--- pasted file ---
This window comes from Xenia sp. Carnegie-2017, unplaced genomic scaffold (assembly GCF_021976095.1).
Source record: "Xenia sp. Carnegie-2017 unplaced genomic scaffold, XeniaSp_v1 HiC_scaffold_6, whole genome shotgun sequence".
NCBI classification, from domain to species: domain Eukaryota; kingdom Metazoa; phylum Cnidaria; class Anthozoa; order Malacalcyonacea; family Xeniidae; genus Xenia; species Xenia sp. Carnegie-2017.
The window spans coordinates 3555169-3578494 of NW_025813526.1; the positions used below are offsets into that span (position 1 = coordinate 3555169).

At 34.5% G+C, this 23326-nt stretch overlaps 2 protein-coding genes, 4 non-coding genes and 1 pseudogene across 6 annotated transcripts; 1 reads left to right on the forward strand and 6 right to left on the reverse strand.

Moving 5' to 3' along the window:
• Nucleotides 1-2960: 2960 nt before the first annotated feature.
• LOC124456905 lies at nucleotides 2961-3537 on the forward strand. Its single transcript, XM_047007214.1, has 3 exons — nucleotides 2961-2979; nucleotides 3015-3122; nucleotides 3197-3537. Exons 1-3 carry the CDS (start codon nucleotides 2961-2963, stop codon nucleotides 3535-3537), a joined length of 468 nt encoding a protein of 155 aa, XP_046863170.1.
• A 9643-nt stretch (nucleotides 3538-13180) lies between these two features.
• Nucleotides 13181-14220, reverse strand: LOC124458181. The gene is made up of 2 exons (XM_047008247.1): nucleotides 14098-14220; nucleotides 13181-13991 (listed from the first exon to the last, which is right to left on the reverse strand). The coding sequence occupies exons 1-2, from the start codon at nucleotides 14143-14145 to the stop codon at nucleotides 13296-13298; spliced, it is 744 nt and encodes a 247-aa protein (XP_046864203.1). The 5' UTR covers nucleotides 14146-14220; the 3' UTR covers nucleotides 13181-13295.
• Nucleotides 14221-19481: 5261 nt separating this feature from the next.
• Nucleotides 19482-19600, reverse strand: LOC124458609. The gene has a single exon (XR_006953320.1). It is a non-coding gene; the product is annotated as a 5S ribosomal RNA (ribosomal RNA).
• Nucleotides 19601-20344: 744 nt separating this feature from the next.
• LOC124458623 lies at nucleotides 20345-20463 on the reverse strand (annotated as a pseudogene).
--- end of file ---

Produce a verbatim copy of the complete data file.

This window comes from Xenia sp. Carnegie-2017, unplaced genomic scaffold (assembly GCF_021976095.1).
Source record: "Xenia sp. Carnegie-2017 unplaced genomic scaffold, XeniaSp_v1 HiC_scaffold_6, whole genome shotgun sequence".
NCBI classification, from domain to species: domain Eukaryota; kingdom Metazoa; phylum Cnidaria; class Anthozoa; order Malacalcyonacea; family Xeniidae; genus Xenia; species Xenia sp. Carnegie-2017.
The window spans coordinates 3555169-3578494 of NW_025813526.1; the positions used below are offsets into that span (position 1 = coordinate 3555169).

At 34.5% G+C, this 23326-nt stretch overlaps 2 protein-coding genes, 4 non-coding genes and 1 pseudogene across 6 annotated transcripts; 1 reads left to right on the forward strand and 6 right to left on the reverse strand.

Moving 5' to 3' along the window:
• Nucleotides 1-2960: 2960 nt before the first annotated feature.
• LOC124456905 lies at nucleotides 2961-3537 on the forward strand. Its single transcript, XM_047007214.1, has 3 exons — nucleotides 2961-2979; nucleotides 3015-3122; nucleotides 3197-3537. Exons 1-3 carry the CDS (start codon nucleotides 2961-2963, stop codon nucleotides 3535-3537), a joined length of 468 nt encoding a protein of 155 aa, XP_046863170.1.
• A 9643-nt stretch (nucleotides 3538-13180) lies between these two features.
• Nucleotides 13181-14220, reverse strand: LOC124458181. The gene is made up of 2 exons (XM_047008247.1): nucleotides 14098-14220; nucleotides 13181-13991 (listed from the first exon to the last, which is right to left on the reverse strand). The coding sequence occupies exons 1-2, from the start codon at nucleotides 14143-14145 to the stop codon at nucleotides 13296-13298; spliced, it is 744 nt and encodes a 247-aa protein (XP_046864203.1). The 5' UTR covers nucleotides 14146-14220; the 3' UTR covers nucleotides 13181-13295.
• Nucleotides 14221-19481: 5261 nt separating this feature from the next.
• Nucleotides 19482-19600, reverse strand: LOC124458609. The gene has a single exon (XR_006953320.1). It is a non-coding gene; the product is annotated as a 5S ribosomal RNA (ribosomal RNA).
• Nucleotides 19601-20344: 744 nt separating this feature from the next.
• LOC124458623 lies at nucleotides 20345-20463 on the reverse strand (annotated as a pseudogene).